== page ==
For the last week in April, instead of focusing on my thesis like a responsible master’s student, I was in New York City attending the 2012 Sustainable Operations Summit. It was a sustainability-superstar studded event with impressive panel discussions about how to integrate sustainability into the business model and the importance of the sustainability story.
But the real highlight of the whole experience was seeing President Bill Clinton speak about energy efficiency. I’ve always heard people say that he is a great public speaker and really commands a room, and I am here to tell you that those statements could not be more true. He was so charismatic, funny, and smart.
He started his talk with a story about when he was Governor in Arkansas and trying to pass energy efficiency legislation on the state level and was met with a lot of resistance. It is a topic that has followed him throughout his career, working with Al Gore during his presidency, and now as a programmatic focus for his foundation.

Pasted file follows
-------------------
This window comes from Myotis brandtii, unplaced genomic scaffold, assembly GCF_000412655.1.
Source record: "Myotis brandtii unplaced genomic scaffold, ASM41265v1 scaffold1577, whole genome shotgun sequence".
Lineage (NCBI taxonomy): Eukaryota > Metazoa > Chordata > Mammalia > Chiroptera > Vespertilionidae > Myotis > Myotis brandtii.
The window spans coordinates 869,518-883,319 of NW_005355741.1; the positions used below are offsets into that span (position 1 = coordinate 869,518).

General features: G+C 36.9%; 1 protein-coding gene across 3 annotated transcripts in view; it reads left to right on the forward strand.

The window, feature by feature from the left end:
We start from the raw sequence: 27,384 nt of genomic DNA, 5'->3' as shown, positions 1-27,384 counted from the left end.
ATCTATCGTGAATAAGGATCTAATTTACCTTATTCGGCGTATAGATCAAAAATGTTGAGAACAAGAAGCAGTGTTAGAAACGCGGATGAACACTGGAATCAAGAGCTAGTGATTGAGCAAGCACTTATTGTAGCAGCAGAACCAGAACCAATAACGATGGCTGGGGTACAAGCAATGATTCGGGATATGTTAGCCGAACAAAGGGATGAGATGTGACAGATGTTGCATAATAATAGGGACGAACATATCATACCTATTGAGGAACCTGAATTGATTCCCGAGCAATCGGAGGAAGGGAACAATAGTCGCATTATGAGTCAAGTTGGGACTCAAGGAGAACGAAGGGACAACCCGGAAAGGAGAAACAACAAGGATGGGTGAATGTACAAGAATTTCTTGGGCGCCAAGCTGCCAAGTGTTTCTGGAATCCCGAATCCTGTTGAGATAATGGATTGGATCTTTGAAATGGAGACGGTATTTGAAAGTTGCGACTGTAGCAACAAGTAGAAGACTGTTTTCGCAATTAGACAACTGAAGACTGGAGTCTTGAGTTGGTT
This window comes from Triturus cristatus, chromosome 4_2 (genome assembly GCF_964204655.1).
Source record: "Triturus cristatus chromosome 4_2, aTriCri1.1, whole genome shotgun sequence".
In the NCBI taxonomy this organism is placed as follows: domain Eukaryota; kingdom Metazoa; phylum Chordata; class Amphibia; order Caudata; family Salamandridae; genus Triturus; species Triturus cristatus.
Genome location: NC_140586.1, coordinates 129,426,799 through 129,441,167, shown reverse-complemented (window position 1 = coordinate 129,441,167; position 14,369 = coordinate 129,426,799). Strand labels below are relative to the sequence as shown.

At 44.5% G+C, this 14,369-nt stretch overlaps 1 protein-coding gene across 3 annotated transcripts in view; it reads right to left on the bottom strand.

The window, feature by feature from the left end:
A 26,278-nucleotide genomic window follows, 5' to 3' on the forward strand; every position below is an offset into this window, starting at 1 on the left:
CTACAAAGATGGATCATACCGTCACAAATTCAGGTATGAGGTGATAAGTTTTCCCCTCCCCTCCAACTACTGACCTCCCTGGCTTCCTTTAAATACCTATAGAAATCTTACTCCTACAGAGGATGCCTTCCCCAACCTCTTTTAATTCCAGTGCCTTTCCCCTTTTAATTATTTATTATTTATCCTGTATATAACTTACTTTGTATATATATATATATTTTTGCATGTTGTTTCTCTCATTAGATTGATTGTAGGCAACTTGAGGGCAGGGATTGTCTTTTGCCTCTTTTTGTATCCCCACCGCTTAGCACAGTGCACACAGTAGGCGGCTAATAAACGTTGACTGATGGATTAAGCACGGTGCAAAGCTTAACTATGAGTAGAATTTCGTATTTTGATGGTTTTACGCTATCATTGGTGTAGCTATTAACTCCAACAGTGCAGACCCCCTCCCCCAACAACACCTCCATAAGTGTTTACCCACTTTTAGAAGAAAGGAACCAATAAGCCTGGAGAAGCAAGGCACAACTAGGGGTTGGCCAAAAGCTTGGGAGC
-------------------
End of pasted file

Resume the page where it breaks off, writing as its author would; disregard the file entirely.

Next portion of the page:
Of course, the best moment of his talk was when he mentioned the Department of Energy Better Buildings Initiative (shout out to Patrick DiCiaccio, CEP’12, creator of the Better Buildings Case Competition!), which he touted as one of today’s best federal programs. One of the problems, he said, is that our financial systems are not set up for efficiency. We need to recognize and implement more user-friendly solutions, and promote the fact that with energy efficiency all costs are up front and “everything else is as close to free as it gets in life.”
Seeing President Clinton speak was definitely one of the more exciting things that I have gotten to do in my time at Bard. And listening to what he had to say about the how important energy efficiency is was very inspiring. I hope the people in that room really took his message to heart and start integrating efficiency practices into their business operations. It’s the smart thing to do, the right thing to do, and, not to mention, a former President of the United States just told them that they should do it.
- Melissa Provinsal, M.S. ’12